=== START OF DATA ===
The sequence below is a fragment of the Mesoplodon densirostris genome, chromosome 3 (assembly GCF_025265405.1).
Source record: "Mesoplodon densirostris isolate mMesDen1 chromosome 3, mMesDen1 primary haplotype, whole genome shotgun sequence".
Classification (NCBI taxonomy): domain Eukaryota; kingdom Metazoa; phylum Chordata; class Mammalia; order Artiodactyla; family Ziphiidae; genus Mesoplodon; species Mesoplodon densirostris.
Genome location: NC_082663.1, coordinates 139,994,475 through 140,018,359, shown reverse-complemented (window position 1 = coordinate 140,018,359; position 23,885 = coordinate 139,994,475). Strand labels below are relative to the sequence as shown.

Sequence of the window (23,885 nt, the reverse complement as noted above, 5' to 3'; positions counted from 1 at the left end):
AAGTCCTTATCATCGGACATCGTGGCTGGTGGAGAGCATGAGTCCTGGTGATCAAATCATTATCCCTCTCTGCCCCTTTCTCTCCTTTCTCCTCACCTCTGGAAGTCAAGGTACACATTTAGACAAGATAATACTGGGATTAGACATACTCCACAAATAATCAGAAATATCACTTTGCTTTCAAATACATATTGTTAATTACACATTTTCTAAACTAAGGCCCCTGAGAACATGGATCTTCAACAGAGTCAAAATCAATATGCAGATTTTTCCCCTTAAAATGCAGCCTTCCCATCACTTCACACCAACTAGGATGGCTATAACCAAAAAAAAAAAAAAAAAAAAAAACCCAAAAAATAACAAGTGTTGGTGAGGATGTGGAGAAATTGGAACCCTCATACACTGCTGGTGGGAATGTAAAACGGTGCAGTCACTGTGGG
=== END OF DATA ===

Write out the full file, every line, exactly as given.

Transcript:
The sequence below is a fragment of the Mesoplodon densirostris genome, chromosome 3 (assembly GCF_025265405.1).
Source record: "Mesoplodon densirostris isolate mMesDen1 chromosome 3, mMesDen1 primary haplotype, whole genome shotgun sequence".
Classification (NCBI taxonomy): domain Eukaryota; kingdom Metazoa; phylum Chordata; class Mammalia; order Artiodactyla; family Ziphiidae; genus Mesoplodon; species Mesoplodon densirostris.
Genome location: NC_082663.1, coordinates 139,994,475 through 140,018,359, shown reverse-complemented (window position 1 = coordinate 140,018,359; position 23,885 = coordinate 139,994,475). Strand labels below are relative to the sequence as shown.

Sequence of the window (23,885 nt, the reverse complement as noted above, 5' to 3'; positions counted from 1 at the left end):
AAGTCCTTATCATCGGACATCGTGGCTGGTGGAGAGCATGAGTCCTGGTGATCAAATCATTATCCCTCTCTGCCCCTTTCTCTCCTTTCTCCTCACCTCTGGAAGTCAAGGTACACATTTAGACAAGATAATACTGGGATTAGACATACTCCACAAATAATCAGAAATATCACTTTGCTTTCAAATACATATTGTTAATTACACATTTTCTAAACTAAGGCCCCTGAGAACATGGATCTTCAACAGAGTCAAAATCAATATGCAGATTTTTCCCCTTAAAATGCAGCCTTCCCATCACTTCACACCAACTAGGATGGCTATAACCAAAAAAAAAAAAAAAAAAAAAAACCCAAAAAATAACAAGTGTTGGTGAGGATGTGGAGAAATTGGAACCCTCATACACTGCTGGTGGGAATGTAAAACGGTGCAGTCACTGTGGG